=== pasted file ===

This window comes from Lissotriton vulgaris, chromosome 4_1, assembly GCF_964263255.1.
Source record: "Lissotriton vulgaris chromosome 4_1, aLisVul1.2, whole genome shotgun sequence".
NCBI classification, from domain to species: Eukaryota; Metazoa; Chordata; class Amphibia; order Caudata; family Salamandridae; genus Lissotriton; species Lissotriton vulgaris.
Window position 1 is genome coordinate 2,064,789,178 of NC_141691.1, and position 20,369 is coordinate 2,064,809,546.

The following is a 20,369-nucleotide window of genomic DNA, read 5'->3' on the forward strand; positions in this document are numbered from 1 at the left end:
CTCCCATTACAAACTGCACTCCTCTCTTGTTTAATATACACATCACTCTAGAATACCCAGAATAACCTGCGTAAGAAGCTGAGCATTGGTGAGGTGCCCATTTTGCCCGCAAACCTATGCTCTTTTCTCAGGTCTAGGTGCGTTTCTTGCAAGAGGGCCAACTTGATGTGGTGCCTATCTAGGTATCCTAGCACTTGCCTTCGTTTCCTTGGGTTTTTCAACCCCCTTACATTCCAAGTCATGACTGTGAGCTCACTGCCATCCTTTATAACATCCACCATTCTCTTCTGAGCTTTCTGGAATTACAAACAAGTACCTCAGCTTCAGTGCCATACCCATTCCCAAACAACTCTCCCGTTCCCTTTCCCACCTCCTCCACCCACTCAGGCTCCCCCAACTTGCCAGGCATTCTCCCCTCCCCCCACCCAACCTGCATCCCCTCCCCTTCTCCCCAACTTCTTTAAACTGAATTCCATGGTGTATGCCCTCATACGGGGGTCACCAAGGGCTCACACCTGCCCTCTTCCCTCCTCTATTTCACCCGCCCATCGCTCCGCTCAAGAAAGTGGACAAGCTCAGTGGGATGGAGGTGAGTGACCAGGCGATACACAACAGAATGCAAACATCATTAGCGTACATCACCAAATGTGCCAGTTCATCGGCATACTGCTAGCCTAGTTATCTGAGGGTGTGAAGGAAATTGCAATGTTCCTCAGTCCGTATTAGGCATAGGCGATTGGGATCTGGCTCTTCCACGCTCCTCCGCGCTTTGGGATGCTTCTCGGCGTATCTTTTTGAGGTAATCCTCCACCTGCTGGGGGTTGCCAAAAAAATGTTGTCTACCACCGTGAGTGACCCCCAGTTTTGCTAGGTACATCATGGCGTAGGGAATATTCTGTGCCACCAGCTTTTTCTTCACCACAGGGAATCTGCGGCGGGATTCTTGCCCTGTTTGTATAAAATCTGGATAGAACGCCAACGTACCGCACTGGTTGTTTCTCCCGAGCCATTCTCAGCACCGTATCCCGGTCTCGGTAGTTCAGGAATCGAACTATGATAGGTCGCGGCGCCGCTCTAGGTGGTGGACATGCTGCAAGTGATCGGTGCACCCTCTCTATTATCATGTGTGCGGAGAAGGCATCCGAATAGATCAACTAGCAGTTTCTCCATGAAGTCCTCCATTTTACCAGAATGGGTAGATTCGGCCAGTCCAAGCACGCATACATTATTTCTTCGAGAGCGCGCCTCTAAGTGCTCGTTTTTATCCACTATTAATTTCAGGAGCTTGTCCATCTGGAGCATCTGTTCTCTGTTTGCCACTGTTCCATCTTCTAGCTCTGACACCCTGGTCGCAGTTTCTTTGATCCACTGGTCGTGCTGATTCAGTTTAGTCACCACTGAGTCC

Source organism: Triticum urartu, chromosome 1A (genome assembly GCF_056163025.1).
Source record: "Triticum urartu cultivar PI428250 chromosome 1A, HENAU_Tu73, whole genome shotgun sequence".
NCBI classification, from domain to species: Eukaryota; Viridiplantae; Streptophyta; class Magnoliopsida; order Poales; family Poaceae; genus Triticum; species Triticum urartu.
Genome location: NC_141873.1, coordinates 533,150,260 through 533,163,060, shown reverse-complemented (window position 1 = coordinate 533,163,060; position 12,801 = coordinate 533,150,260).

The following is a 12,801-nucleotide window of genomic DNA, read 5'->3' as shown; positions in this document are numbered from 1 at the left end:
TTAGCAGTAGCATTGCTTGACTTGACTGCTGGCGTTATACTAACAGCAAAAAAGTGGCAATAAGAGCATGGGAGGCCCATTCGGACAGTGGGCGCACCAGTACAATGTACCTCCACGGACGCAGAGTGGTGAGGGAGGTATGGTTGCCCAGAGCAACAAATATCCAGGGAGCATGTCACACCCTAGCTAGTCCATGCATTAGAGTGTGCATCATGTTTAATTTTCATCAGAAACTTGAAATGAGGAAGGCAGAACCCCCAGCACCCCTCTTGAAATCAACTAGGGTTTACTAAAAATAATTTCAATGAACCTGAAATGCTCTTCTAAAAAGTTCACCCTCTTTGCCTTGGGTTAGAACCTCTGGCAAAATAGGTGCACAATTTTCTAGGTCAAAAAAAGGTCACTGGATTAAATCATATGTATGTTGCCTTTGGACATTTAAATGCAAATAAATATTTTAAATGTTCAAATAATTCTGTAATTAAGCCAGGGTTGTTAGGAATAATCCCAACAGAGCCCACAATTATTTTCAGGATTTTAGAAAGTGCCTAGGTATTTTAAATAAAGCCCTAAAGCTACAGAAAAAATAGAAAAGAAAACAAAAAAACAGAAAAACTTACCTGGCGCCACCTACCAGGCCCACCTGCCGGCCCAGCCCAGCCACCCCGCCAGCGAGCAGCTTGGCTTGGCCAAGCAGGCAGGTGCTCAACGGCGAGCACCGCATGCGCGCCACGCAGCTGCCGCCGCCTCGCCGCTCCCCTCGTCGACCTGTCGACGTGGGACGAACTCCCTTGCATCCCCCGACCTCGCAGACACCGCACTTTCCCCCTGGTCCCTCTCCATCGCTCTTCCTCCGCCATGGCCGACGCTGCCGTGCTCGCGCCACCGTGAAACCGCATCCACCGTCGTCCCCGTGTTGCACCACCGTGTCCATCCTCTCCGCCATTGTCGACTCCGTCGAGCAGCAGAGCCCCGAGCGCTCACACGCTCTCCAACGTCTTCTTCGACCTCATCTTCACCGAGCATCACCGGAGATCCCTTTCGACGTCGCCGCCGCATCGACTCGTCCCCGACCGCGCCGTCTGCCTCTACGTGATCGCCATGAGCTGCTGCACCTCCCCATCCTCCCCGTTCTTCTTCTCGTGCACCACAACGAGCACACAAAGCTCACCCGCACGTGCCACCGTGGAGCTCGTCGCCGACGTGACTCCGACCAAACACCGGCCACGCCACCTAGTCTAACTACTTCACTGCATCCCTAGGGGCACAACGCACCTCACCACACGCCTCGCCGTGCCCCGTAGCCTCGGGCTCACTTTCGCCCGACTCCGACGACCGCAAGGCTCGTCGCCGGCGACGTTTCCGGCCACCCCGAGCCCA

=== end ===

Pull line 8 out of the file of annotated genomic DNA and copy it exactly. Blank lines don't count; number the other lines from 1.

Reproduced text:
Source record: "Triticum urartu cultivar PI428250 chromosome 1A, HENAU_Tu73, whole genome shotgun sequence".